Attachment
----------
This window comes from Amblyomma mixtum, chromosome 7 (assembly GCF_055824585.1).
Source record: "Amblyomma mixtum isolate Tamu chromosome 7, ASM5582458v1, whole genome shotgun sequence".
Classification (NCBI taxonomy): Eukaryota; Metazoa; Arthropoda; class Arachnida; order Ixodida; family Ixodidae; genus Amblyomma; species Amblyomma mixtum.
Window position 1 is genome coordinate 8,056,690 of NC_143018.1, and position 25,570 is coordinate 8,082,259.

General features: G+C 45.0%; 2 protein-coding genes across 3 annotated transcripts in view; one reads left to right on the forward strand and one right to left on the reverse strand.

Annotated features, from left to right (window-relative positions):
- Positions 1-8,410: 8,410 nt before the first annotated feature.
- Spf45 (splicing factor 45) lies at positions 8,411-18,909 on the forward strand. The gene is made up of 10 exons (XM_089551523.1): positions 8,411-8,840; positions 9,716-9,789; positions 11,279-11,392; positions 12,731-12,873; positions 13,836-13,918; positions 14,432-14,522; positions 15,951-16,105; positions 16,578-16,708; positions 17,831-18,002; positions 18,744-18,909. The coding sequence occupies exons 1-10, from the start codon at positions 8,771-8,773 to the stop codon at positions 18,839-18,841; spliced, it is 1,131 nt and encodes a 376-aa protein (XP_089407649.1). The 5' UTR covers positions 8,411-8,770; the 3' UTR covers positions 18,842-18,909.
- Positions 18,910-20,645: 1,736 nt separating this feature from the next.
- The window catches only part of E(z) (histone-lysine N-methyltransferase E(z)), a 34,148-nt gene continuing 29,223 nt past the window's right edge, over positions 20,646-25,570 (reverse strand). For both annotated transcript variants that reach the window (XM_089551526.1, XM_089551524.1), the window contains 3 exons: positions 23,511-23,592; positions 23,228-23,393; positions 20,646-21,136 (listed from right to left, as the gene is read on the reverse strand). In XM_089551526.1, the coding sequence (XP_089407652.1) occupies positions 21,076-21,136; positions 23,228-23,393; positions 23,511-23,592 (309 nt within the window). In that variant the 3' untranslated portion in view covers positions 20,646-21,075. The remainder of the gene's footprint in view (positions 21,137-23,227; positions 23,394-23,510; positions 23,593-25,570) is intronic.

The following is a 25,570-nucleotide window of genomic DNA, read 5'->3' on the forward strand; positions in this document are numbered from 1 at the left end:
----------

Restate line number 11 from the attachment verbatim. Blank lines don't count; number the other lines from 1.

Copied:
The following is a 25,570-nucleotide window of genomic DNA, read 5'->3' on the forward strand; positions in this document are numbered from 1 at the left end: